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College football may need a medical miracle to save the 2020 season

If positive cases don’t recede in the next two weeks, most stakeholders say, season won’t start in September like most fans hope

FILE: As the sun sets behind the west side of Rice-Eccles Stadium some light shines through for fans prior to the start Utes game against Oregon State on Saturday, Sept. 14, 2013. The Pac-12 announced last week it will play conference-only games this fall, but concerns surrounding the novel coronavirus pandemic have people questioning whether the 2020 season will happen.
FILE: As the sun sets behind the west side of Rice-Eccles Stadium some light shines through for fans prior to the start Utes game against Oregon State on Saturday, Sept. 14, 2013. The Pac-12 announced last week it will play conference-only games this fall, but concerns surrounding the novel coronavirus pandemic have people questioning whether the 2020 season will happen.
Matt Gade, Deseret News

SALT LAKE CITY — Mention the word “miracle” to college football fans in these parts, and most will invariably recall the 1980 Holiday Bowl. Jim McMahon led a furious fourth-quarter rally and threw a last-second Hail Mary touchdown pass to Clay Brown to give BYU a 46-45 win over SMU.

Not quite 40 years later, all of college football needs a miracle — perhaps an even more unimaginable one — to save its 2020 season.

A medical miracle, if you will.

To put it in terms that football fans can appreciate, we’re late in the fourth quarter, and that nasty, pesky and still somewhat mysterious novel coronavirus has a two-touchdown lead in its maddening determination to shut down not only our beloved college football this fall, but college sports entirely.

“If the current trend line continues — as negative as they’ve been the past few weeks — America is not going to return to normal. College football is just going to be a victim of that,” Notre Dame athletic director Jack Swarbrick said last weekend.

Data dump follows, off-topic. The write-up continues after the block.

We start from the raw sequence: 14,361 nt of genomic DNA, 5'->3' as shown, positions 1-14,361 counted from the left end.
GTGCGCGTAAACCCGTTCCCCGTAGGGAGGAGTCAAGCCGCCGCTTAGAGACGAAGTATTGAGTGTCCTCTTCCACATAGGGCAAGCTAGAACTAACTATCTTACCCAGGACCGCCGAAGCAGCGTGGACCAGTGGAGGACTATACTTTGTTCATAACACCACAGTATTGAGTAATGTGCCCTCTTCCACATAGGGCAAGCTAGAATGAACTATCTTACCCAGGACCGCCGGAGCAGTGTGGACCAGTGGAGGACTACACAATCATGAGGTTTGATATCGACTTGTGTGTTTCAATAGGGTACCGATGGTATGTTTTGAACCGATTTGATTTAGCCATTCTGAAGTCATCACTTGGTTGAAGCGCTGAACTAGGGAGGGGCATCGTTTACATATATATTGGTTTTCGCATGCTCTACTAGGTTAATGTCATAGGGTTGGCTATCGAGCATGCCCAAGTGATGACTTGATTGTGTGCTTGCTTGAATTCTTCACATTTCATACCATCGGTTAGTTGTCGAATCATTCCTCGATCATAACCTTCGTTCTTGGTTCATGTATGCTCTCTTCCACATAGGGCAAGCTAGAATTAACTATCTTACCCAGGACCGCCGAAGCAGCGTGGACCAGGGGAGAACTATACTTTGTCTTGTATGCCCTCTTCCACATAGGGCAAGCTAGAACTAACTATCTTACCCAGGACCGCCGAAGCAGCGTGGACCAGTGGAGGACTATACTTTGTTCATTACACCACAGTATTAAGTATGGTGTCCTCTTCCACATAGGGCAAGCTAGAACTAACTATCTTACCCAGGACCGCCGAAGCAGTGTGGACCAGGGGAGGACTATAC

From national newspapers such as The New York Times, Washington Post and The Wall Street Journal, to sports-specific outlets such as Yahoo Sports and The Athletic, headlines the past 10 days — since the Ivy League ruled out playing all of its sports this fall because of the COVID-19 pandemic — have prepared fans for the worst.

“Time to face reality: ‘No one is playing college football in the fall,’” screamed a Yahoo Sports headline over the byline of highly respected national college football expert Pete Thamel.

Sources contacted by the Deseret News the past few days confirm reporting done by Thamel and others. Few, if any, would consent to being quoted publicly.

Stakeholders say every fall sports season is in jeopardy at the college level, but football appears to be the most vulnerable of all.

And there’s simply no playbook telling administrators such as BYU athletic director Tom Holmoe and Utah AD Mark Harlan what to do next.

Brett McMurphy of the @Stadium network reported Thursday that, according to his sources, NCAA president Mark Emmert told the NCAA Council that if the decision had to be made that day, fall championships (soccer, cross-country, volleyball and FCS football, which the NCAA oversees) likely would be canceled.

Experts say the next two weeks are ultra-critical.

What about a bubble?

With more than 13,000 FBS players, soon to be joined by thousands of students at campuses in every corner of the country, a “bubble” approach like the NBA is attempting in Orlando is not feasible, administrators say.

School presidents insist they can’t treat athletes differently than regular students, although most do in terms of priority class registration, training tables, nutrition and stipends, to name a few perks enjoyed by scholarship athletes. It’s a huge ask to tell athletes they can’t mingle with other students, administrators are discovering.

“Two months ago I was cautiously optimistic, but I’ve lost that,” said one of the most influential voices in the sport, Ohio State athletic director Gene Smith, on a conference call with reporters last week. “I am concerned we may not be able to play.”